The present invention is directed to a method for controlling corrosion of metal surfaces in contact with an aqueous system, and simultaneously inhibiting the precipitation of calcium phosphate, comprising the step of treating the aqueous system with a source of orthophosphate ion and a mixture of (1) 1,2-diaminocyclohexanetetrakis(methylene phosphonic acid) or a salt thereof; (2) 2-methyl-1,5-pentanediaminetetrakis(methylene phosphonic acid) or a salt thereof; and (3) 1,6-hexanediaminetetrakis(methylene phosphonic acid), or a salt thereof in amounts effective to control corrosion of the metal surfaces in contact with the aqueous system and to inhibit the precipitation of calcium phosphate.
The present invention also relates to a composition for controlling corrosion of a metal surface in contact with an aqueous system and simultaneously inhibiting the precipitation of calcium phosphate comprising a source of orthophosphate ion and a mixture of (1) 1,2-diaminocyclohexanetetrakis(methylene phosphonic acid) or a salt thereof; (2) 2-methyl-1,5-pentanediaminetetrakis (methylene phosphonic acid) or a salt thereof; and (3) 1,6-hexanediaminetetrakis(methylene phosphonic acid), or a salt thereof, in amounts effective to control corrosion of the metal surface in contact with the aqueous system and to inhibit the precipitation of calcium phosphate.
The present invention also relates to a composition for preventing the precipitation of calcium phosphate comprising a mixture of (1) 1,2-diaminocyclohexanetetrakis(methylene phosphonic acid) or a salt thereof; (2) 2-methyl-1,5-pentanediaminetetrakis(methylene phosphonic acid) or a salt thereof; and (3) 1,6-hexanediaminetetrakis(methylene phosphonic acid) or a salt thereof in amounts effective to prevent precipitation of calcium phosphate.
Low concentrations of orthophosphate can advantageously be used in the present invention, which reduces the chance of calcium phosphate scale formation. In addition, the combination of phosphonic acids utilized in the present invention is effective both as a corrosion inhibitor and as an antiprecipitant for inhibiting the precipitation of calcium phosphate and other insoluble calcium salts. Unlike the method of Carter as taught in U.S. Pat. No. 3,837,803, the present invention, utilizing a source of orthophosphate ion and the mixture of methylene phosphonic acids described above, does not require close control of the pH or the supplemental addition of heavy metal cations. Unlike the method of Geiger and May, as well as that of Carter, the present invention does not require close control of the calcium concentration.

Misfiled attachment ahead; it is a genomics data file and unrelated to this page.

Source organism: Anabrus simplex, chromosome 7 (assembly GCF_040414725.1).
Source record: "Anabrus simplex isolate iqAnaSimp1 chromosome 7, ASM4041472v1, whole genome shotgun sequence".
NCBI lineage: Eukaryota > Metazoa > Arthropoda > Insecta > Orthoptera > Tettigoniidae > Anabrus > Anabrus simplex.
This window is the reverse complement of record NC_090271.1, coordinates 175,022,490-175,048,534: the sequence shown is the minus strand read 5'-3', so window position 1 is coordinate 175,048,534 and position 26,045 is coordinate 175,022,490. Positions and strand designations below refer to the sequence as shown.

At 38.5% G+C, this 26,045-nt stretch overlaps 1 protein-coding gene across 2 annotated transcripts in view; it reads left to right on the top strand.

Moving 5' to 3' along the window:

The metal surface may be an iron or iron alloy surface, preferably a ferrous alloy. More preferably, the metal surface is a low carbon steel surface. Preferably, the aqueous system is a cooling water system.
The organic phosphonic acids utilized in this invention may be manufactured from the corresponding diamines. These diamines all have 6 carbon atoms in their structures and include 1,2-diaminocyclohexane, 2-methyl-1,5-pentanediamine, and 1,6-hexanediamine, all of which are commercially available. The phosphonic acid derivatives are produced through the following phosphonomethylation reaction: ##STR1## where R represents the C6 radicals of the diamines listed above. Hydrochloric acid is usually added to the reaction mixture to suppress the oxidation of phosphite to phosphate. As recited above, the phosphonic acids may be used in salt form. Preferred salts include the sodium, potassium, and ammonium salts of these acids, which salts are formed by partially or completely neutralizing them with sodium hydroxide, potassium hydroxide, or ammonium hydroxide, respectively.
To accomplish the objectives of this invention, a mixture of the methylene phosphonic acids and/or their salts is used in combination with a source of orthophosphate ion to treat the water in aqueous systems. The amount of phosphonic acid mixture (100% basis) added to the water should be in the range of 1 to 100 parts per million (ppm), preferably from 3 to 100 ppm, more preferably from 3 to 50 ppm, most preferably from 9-15 ppm, based on the total weight of water in the system. The amount of orthophosphate compound added should be sufficient to provide 0.5 to 50 ppm orthophosphate as PO4, preferably from 1 to 9 ppm, more preferably from 3 to 5.2 ppm, based on the total weight of water in the system.
The weight ratio of the orthophosphate ion to the phosphonic acid mixture is 1:200 to 50:1, preferably 0.1:1 to 10:1, more preferably 1:2.4 to 1:3.3.